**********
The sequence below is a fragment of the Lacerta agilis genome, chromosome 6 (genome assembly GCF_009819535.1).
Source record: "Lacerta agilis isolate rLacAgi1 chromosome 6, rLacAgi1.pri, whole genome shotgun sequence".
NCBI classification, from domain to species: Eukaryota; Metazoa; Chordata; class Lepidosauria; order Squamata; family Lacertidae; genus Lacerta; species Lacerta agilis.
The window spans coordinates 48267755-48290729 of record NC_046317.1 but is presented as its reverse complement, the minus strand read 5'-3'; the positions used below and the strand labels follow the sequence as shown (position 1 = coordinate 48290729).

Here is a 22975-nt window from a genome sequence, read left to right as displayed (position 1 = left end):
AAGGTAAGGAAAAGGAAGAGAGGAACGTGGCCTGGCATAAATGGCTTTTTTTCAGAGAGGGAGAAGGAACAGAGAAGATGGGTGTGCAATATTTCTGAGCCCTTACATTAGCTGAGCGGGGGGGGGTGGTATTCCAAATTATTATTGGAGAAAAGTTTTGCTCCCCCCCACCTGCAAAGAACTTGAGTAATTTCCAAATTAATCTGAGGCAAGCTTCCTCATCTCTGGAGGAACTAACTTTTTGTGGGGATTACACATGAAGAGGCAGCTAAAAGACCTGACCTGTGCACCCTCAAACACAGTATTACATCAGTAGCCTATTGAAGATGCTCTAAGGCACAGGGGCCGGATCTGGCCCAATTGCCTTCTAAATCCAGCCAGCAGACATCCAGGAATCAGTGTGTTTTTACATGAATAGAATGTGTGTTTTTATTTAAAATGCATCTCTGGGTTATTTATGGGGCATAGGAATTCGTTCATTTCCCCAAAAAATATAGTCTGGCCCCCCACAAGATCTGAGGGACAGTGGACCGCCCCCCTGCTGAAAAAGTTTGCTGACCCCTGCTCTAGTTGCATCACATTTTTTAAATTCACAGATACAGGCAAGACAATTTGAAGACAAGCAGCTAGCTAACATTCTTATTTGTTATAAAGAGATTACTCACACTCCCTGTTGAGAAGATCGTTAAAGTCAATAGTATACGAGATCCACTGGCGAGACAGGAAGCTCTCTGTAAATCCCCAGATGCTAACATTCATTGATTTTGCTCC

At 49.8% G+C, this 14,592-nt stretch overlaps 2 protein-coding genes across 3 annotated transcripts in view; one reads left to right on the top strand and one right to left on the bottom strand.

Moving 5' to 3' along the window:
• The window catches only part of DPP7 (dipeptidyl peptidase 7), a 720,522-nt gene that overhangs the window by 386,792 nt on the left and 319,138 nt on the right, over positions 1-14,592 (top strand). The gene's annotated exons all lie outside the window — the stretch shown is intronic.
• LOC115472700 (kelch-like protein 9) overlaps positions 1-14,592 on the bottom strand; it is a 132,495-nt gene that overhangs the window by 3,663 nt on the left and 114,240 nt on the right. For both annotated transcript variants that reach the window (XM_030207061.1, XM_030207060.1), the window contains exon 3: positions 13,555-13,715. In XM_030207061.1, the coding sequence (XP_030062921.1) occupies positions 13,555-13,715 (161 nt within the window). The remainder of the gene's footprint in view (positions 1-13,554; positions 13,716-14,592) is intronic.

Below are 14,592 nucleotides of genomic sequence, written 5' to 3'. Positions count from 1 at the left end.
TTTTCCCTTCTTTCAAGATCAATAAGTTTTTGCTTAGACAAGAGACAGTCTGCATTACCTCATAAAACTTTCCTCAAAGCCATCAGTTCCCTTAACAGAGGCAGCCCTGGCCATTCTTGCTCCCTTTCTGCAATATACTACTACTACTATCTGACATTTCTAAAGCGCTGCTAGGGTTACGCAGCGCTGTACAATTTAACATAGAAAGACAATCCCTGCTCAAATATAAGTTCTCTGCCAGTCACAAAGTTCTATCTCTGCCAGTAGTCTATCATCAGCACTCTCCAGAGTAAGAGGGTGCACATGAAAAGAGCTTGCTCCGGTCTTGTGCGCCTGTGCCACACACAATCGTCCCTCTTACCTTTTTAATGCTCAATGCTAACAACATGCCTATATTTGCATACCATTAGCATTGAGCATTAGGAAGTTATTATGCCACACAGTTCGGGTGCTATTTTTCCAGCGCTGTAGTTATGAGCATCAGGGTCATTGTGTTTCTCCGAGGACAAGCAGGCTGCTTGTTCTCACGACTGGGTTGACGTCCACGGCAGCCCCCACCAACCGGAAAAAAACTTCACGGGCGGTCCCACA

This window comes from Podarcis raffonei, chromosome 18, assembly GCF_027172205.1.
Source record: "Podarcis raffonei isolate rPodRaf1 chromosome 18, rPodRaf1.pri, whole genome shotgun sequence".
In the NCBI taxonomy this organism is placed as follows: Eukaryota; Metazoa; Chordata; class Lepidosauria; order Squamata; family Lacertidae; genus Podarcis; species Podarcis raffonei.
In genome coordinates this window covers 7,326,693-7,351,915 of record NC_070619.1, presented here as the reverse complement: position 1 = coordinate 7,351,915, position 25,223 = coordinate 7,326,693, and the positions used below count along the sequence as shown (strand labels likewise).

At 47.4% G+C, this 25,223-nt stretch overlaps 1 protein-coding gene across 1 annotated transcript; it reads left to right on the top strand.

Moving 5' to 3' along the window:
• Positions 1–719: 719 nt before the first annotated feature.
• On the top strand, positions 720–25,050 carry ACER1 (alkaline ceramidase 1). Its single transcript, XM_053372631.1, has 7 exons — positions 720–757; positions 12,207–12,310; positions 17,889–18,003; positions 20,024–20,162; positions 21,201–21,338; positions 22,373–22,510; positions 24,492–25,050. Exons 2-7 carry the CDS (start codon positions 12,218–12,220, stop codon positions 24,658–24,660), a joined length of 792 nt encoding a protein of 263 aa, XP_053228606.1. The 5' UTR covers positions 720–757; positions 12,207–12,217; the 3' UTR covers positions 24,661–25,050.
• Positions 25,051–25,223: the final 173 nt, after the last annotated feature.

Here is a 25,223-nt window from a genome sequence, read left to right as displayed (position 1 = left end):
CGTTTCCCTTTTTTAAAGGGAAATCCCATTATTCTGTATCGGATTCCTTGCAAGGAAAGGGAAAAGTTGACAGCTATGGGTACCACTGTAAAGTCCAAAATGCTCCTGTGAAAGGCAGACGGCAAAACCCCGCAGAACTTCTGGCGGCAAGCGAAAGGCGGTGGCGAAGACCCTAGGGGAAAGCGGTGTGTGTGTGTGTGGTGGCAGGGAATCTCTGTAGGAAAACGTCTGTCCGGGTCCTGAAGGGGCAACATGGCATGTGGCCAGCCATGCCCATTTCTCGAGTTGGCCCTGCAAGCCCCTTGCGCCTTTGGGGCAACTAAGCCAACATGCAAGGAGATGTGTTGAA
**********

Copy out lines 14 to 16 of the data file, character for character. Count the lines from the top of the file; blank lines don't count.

Source record: "Podarcis raffonei isolate rPodRaf1 chromosome 18, rPodRaf1.pri, whole genome shotgun sequence".
In the NCBI taxonomy this organism is placed as follows: Eukaryota; Metazoa; Chordata; class Lepidosauria; order Squamata; family Lacertidae; genus Podarcis; species Podarcis raffonei.
In genome coordinates this window covers 7,326,693-7,351,915 of record NC_070619.1, presented here as the reverse complement: position 1 = coordinate 7,351,915, position 25,223 = coordinate 7,326,693, and the positions used below count along the sequence as shown (strand labels likewise).